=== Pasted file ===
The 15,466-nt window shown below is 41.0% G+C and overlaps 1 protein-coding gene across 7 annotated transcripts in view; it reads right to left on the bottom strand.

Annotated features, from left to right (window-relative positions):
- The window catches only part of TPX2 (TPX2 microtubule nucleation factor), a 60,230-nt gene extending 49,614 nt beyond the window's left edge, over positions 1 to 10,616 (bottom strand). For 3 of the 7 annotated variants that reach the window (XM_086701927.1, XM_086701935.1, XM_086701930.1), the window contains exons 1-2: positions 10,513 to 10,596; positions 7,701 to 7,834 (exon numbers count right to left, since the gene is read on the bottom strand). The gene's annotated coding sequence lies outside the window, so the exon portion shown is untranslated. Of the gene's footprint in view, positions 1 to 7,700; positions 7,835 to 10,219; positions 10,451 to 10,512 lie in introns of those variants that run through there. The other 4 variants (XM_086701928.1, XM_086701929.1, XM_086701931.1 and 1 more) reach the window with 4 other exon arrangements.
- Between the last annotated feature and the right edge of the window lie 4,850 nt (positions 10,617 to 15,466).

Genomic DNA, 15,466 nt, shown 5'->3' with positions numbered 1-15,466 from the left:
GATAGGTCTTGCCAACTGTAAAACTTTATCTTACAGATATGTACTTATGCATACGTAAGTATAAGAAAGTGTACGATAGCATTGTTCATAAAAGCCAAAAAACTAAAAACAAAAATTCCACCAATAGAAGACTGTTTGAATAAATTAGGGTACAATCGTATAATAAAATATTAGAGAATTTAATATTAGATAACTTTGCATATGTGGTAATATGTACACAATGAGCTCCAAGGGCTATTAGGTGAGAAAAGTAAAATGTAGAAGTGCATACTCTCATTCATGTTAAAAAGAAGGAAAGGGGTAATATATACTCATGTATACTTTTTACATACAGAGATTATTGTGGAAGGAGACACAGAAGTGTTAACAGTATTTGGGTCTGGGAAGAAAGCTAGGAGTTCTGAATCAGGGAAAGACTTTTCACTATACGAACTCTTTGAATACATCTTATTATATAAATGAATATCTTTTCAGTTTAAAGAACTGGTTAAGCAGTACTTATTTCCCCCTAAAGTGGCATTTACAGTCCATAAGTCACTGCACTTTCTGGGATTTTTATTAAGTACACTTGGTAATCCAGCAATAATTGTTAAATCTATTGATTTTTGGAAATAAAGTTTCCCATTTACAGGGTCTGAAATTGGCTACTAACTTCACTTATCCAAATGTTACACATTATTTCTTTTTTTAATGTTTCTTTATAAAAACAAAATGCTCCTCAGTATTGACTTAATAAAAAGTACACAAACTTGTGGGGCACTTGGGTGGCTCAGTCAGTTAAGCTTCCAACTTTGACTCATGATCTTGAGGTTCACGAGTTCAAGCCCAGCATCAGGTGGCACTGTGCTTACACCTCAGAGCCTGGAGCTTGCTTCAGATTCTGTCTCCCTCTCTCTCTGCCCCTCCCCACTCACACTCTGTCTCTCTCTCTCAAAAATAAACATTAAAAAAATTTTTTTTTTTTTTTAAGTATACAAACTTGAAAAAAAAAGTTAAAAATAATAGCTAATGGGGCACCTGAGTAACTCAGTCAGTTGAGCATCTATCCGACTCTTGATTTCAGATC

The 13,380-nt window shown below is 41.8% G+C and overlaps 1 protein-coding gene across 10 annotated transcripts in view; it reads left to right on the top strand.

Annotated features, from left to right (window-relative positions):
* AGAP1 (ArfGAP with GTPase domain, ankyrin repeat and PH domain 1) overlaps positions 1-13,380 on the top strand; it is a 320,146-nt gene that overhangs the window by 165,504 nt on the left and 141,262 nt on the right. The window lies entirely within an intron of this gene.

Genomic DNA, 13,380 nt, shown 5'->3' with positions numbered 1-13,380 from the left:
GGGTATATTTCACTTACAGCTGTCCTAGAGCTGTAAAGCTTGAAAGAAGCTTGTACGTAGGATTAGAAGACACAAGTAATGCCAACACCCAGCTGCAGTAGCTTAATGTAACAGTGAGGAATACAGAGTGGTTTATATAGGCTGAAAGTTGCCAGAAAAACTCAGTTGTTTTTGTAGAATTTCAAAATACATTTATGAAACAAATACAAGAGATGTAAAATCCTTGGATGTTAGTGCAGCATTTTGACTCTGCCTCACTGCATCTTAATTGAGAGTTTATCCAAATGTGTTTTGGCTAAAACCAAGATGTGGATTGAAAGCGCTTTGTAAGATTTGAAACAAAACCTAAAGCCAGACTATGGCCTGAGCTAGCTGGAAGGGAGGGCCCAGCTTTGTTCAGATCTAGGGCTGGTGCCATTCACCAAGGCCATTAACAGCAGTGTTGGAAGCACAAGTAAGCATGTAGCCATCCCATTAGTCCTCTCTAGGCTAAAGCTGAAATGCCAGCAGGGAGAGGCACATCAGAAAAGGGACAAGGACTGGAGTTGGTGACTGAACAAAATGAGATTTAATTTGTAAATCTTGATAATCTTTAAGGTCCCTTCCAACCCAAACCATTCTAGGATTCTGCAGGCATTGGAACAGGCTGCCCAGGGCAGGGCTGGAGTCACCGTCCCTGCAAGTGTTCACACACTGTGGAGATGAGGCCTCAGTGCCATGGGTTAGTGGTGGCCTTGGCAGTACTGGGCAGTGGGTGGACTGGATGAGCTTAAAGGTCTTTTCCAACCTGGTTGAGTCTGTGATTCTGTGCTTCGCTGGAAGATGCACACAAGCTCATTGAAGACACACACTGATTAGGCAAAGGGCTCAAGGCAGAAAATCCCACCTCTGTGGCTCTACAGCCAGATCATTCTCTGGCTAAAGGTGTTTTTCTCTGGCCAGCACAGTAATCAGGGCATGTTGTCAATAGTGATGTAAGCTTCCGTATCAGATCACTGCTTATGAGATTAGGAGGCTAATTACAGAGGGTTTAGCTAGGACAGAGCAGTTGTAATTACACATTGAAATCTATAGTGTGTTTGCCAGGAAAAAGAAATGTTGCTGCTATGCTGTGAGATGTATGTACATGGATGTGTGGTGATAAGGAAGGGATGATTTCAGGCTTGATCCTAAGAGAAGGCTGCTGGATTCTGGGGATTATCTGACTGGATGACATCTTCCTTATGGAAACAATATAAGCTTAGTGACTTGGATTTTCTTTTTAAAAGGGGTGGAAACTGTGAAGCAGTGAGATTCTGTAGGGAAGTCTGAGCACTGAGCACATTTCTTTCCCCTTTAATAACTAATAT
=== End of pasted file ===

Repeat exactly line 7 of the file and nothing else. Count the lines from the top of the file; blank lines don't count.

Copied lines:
The 13,380-nt window shown below is 41.8% G+C and overlaps 1 protein-coding gene across 10 annotated transcripts in view; it reads left to right on the top strand.